By Rodrigo Garcia, Darwin & Verne Department of Content.
Food has never attracted the attention of the media, consumers, and social media users with such force and interest. A vital, daily and sometimes little valued aspect of consumers’ everyday lives has become the leading figure in newspaper headlines, news bulletins, and search rankings and mentions on social media. This has all been caused by one of the biggest health, political, economic and social crises in recent history: COVID-19.
A first impulse reaction led citizens to stock up everything in excess under the premise of not knowing exactly the scope of the to date unprecedented confinement. The shelves of supermarkets and superstores were left empty in very concrete and unexpected categories for many people. Food and beverage brands responded to the outbreak of this crisis with completely renewed communication plans, and an eagerness to be closer to their current and potential customers. It was clear that COVID-19 was going to significantly affect their profit margin, but they couldn’t miss the opportunity to use another type of strategy to get into consumers minds and houses.
It didn’t take long for the dilemma to creep into meetings at the marketing departments of the companies and agencies that collaborate with them. How can we provide security and confidence to consumers terrified by the gravity of an unprecedented health crisis? What strategy allows us to be useful, entertaining and close, without falling into opportunism? We are no longer in that initial moment. We can look back and analyze successes, errors, wrong approaches, and actual trends. We can list four lessons that remind us, in a way, of great movies in the history of cinema that many have used the opportunity to enjoy in recent weeks:
- The field is closer than we think “The Straight Story” (David Lynch, 1999)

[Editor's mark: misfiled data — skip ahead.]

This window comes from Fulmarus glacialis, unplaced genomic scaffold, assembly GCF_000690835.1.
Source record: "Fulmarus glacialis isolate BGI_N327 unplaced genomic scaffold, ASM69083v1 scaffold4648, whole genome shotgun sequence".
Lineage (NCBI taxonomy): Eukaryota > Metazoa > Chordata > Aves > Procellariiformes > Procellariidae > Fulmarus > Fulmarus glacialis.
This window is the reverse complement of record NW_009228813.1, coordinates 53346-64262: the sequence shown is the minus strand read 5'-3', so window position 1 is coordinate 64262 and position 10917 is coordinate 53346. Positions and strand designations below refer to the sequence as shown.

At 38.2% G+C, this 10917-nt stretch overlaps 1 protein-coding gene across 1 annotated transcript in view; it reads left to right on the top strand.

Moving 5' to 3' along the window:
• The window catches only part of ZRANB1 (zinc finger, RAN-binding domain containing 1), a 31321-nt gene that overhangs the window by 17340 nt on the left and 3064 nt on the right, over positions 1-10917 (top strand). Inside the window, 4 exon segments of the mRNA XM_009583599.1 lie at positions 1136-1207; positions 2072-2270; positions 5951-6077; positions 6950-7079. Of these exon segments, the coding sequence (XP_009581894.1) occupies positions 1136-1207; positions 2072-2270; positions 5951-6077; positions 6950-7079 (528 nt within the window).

The primary sector of our economy (agriculture, livestock and fishery) was in a critical situation for 5 months: fall in prices, widespread protests, uncertainty regarding possible reductions by the Common Agricultural Policy (CAP), and inadequate public services in the depopulated areas of Spain. The COVID-19 crisis has reflected what is, for many, an invisible reality: the primary sector has cushioned the potential civil panic due to the shortage of basic products. The consumer appreciates the work of farmers, ranchers and fishermen now more than ever. This point has become the core message being driven across in the advertising campaigns of many of the companies in the sector. The rural industry, agri-food companies and advertising agencies are, once and for all, walking the same path.
- The home, stage of experiences (“Parasite”, Bong Joon Ho, 2019)
Mass consumer brands have always considered the home to be the most appropriate context for their products, but they lacked that point of originality, exclusivity and a real ability to create lasting memories. The COVID-19 crisis has awakened them from that lethargy and has forced them to show more creativity in their messages, something that also rings true for food brands in the gourmet or premium sector. What we used to experience in bars and restaurants, we now want to recreate at home. It’s not something circumstancial. It has come to stay. Soon we will return to the terraces, restaurants and bars, but without neglecting the setting of our own homes.
We will share experiences, and we will divide the stage.
- A new era in the HORECA sector. (“Ratatouille”, Brad Bird, 2007)
The crisis will have negative consequences on the hospitality industry, but without a doubt it is also an opportunity for those who are committed to quality and food safety to stand out. The client will never be the same. They will transform, almost unwillingly, into much more demanding consumers, and will light the fuse of the competition to capture them. Those who strive to attract and retain their attention will win.
- The great eCommerce moment (“The Social Network”, David Fincher, 2010)
Two recent reports from large consulting firms like Deloitte and KPMG highlight the unstoppable boom in our country of e-commerce in the food sector during the COVID-19 crisis. This element marks a real turning point: the consumer has finally overcome certain barriers to trust in the comfort and convenience of purchasing basic and gourmet products online. Purchasing books, electronic products, fashion or sports equipment online was common practice. Faced with the fear of infection in supermarkets and the inability to go shopping at any time, the user has been carried away by the benefits of buying food and drinks online. Brands face a golden opportunity to diversify channels and build loyalty. Will they know how to take advantage of it?
Article written by Rodrigo Garcia, Darwin & Verne Content Department, for the Best Awards Newsletter.
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